Last Friday I was invited on outreach to Maloney --a small cattle camp community lost in the bush.
It’s a 30 minute drive winding past sun-baked fields of brick clay hidden under a fuzzy layer of yellowing grass.
Since the rainy season is over and summer is inching the thermostat skyward, the roads are more than passable; they are concrete hard.
Miles of yellow stretched out before us as we inched along in the ambulance. Deep ruts carved by a smattering of traffic during the wet season still marred the route, making the ride more reminiscent of a roller coaster than a road.
Children waved in enthusiastic surprise as we bounced past. Some leaned against sturdy walking sticks while cattle lowed behind them.
Long-horns sauntered lazily beside us, callously ignoring the beep of our horn. Vultures circled above.
Off in the distance the smoke of burning cow dung hung in the air; its earthy odor wafted passed in the stifling mid-morning heat.
By the time we arrived at the Rual tree which doubles as medical clinic, there were already a dozen patients waiting to be seen.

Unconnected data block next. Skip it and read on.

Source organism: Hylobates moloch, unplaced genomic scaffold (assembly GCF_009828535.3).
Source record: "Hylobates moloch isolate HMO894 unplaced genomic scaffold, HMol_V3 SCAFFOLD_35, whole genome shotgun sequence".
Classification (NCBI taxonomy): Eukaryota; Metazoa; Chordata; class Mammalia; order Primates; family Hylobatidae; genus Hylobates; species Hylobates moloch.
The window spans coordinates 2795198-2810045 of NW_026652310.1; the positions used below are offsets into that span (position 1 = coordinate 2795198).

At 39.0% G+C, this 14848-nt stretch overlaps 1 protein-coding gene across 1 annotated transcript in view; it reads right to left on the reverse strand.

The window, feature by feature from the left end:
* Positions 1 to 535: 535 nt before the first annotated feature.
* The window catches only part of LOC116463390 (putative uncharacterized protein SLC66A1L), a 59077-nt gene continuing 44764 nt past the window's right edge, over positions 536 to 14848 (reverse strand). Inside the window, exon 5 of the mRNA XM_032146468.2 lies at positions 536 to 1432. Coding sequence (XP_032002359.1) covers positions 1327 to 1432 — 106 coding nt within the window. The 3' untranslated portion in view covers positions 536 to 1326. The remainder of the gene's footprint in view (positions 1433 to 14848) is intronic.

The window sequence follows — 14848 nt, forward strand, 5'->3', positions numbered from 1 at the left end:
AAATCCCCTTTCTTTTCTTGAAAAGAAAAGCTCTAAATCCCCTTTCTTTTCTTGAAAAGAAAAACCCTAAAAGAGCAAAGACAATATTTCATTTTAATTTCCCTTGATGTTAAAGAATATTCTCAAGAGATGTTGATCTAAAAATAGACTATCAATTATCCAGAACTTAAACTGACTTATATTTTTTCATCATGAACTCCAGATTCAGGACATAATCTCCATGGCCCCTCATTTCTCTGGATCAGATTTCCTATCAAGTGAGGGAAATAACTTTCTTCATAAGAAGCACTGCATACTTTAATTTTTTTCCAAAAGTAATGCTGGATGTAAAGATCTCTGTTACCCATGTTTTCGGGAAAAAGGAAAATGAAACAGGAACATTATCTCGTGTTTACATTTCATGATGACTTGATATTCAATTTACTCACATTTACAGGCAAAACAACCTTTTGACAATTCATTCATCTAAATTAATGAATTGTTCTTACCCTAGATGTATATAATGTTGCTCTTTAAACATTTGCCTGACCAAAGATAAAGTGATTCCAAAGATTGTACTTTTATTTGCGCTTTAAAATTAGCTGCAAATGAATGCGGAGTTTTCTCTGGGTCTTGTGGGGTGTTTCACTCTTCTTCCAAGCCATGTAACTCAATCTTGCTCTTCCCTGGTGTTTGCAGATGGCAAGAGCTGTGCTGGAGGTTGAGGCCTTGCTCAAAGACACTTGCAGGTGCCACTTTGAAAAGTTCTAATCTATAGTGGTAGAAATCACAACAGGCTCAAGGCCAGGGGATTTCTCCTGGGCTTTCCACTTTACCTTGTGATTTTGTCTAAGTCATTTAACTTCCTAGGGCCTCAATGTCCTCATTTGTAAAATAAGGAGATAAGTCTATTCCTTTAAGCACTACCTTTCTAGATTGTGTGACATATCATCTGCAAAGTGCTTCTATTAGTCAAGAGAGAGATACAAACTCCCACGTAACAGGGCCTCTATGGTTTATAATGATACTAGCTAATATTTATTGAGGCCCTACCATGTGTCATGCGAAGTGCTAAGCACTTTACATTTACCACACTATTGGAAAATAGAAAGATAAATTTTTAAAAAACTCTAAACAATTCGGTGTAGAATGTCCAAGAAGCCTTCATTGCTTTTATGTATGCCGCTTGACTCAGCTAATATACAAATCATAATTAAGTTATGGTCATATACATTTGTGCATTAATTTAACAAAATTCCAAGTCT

They sat sprawled out on a green plastic tarp --their books in hand-- and greeted us with welcoming smiles.
We saw roughly 120 patients (one of which was the newborn with tetanus), but only a handful were actually sick.
I enjoyed getting out and seeing the country. It was a beautiful break full of beautiful people.
Funny side note:
One man chatted me up after staring at me all day. He complemented me on my toe nail polish then asked if I wanted to marry him.
|My suitor was the one in orange.|
He didn’t take it too hard when I declined the offer though. Instead he suggested that I must be one of the Catholic-nun-types as he walked away with his buddies.